IU consortium awards second round of grants for work on ‘Wonder and the Natural World’
Aug. 26, 2015
The Consortium for the Study of Religion, Ethics and Society has awarded $25,000 in grants to six departments, research centers and institutes from three IU campuses to support symposia, workshops and exhibits during the 2015-2016 academic year.
The projects selected for funding align with the consortium’s two-year theme of ‘Wonder and the Natural World.’
The goal of these awards is to assist and encourage a variety of departments, research centers and institutes across the IU system to engage with the idea of “wonder” in all its forms and in a variety of disciplines. The awardees cut across academic fields and include faculty in informatics, English, cognitive science and anthropology.
“The consortium is pleased to be able to support creative and interdisciplinary research at IU on the topic of wonder and its scientific, literary and ethical implications," said consortium director Lisa Sideris, associate professor of religious studies in the IU Bloomington College of Arts and Sciences. "We look forward to the results of these fascinating conversations."
Steven Carr, director of The Institute for Holocaust and Genocide Studies at IPFW was awarded funding for his proposal, "The 'Wonder' of Race Science: Teaching Indiana Teachers about Nazi Anti-Semitism and the Holocaust." The Institute will use the grant to host the Indiana Collegiate Pre-Service Teachers’ Holocaust Symposium in May 2016. The symposium will bring leading national educators, historians and other experts on Holocaust and genocide studies to work with newly graduated educators and inspire them to think deeply about various aspects of the Holocaust, including concepts of race and the distorted perspective of race science.
Carr said that the symposium “seeks to offer in-depth teacher training, provide ongoing resources, and help build a professional network of Holocaust educators by identifying 24 of the best pre-service teachers from across the state who are about to graduate from collegiate education programs, and give them the tools they need to teach the Holocaust in Indiana classrooms well.”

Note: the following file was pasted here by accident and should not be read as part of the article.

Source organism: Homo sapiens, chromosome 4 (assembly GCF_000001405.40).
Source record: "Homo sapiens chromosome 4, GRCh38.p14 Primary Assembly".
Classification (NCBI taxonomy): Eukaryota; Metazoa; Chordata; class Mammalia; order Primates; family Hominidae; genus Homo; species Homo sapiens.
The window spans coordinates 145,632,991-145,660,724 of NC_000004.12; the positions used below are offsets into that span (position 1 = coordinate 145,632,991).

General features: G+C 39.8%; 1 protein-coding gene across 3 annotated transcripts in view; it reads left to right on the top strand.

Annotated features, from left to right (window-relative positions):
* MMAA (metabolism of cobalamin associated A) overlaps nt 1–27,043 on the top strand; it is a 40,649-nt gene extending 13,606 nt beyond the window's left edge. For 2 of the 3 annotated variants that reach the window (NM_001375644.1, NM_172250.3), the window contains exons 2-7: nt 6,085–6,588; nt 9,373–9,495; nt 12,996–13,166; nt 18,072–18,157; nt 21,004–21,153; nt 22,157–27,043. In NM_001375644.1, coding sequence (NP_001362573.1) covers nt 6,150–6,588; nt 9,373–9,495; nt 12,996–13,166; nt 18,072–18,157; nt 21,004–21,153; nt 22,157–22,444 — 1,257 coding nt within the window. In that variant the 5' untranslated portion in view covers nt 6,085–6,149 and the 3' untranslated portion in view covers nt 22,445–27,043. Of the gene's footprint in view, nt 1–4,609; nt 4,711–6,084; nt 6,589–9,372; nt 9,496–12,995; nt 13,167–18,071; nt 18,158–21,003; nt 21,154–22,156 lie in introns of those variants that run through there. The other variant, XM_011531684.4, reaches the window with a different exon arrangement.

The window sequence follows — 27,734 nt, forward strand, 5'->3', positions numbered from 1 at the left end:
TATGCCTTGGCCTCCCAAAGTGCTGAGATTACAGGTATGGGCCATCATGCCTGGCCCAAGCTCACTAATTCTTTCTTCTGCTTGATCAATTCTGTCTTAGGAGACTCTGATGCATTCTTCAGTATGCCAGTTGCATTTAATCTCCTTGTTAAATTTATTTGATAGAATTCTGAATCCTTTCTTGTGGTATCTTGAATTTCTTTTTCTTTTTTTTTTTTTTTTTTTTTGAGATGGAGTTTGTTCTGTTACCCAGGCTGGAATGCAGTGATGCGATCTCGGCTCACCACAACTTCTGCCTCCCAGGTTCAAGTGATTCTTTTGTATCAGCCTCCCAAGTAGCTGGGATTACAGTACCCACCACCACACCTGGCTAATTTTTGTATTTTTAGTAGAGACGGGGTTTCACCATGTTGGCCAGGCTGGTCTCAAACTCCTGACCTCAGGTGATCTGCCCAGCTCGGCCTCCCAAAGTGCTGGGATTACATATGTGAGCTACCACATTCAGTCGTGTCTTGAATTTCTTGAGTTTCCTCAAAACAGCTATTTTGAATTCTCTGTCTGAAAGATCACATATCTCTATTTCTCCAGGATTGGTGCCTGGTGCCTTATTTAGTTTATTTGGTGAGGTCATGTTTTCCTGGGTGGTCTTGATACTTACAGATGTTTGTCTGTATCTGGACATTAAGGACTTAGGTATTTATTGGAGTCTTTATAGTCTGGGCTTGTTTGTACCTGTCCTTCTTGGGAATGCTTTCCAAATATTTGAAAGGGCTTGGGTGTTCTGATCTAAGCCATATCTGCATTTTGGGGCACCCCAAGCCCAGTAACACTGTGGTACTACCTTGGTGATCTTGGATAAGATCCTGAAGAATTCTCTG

Tom Schoenemann, Colin Allen, Kevin Hunt, Kathy Schick and Nick Toth, all affiliated with the IU Bloomington Cognitive Science Program, received funding to bring to IU distinguished speakers from a variety of fields -- from chimpanzee behavior to Paleolithic art and philosophy -- to participate in a workshop on “The Origins of Awe and Wonder.” These scholars will help answer questions ranging from ‘Are there examples of a possible sense of wonder in other species?’ to ‘What might Paleolithic art imply about wonder?’ The goal of the workshop is to explore the kinds of evidence that can further our understanding of the evolutionary origins of wonder.
The four other awardees and their projects include:
- Jonathan R. Eller, Director, Center for Ray Bradbury Studies, Indiana University School of Liberal Arts, IUPUI: ‘‘Miracles of Rare Device:’ Treasures of the Center for Ray Bradbury Studies.’
- Shannon Gayk, Associate Professor, Patricia Ingham, Professor, and Karma Lochrie, Professor, Department of English, IU Bloomington: ‘Re-reading the Book of the World: Wonder and the Orders of Nature in Medieval Literature and Culture.’
- Lisel Record and Katy Börner, Department of Information and Library Science in the School of Informatics and Computing, IU Bloomington: ‘Maps and Macroscopes.’
- David H. Smith, Poynter Center for the Study of Ethics and American Institutions, IU Bloomington: ‘Wonder, Birth, and Seriously Ill Children.’
This is the first competition the consortium has opened to departments, centers and institutes. In fall 2014, the consortium awarded more than$51,000 to individual IU scholars to develop their own research on the theme of Wonder and the Natural World. They presented their works-in-progress at a daylong public symposium in May 2015. In summer 2016, the consortium will conclude its two-year thematic initiative with an international conference to explore in greater depth the interdisciplinary discussions of wonder and nature begun at the 2015 symposium.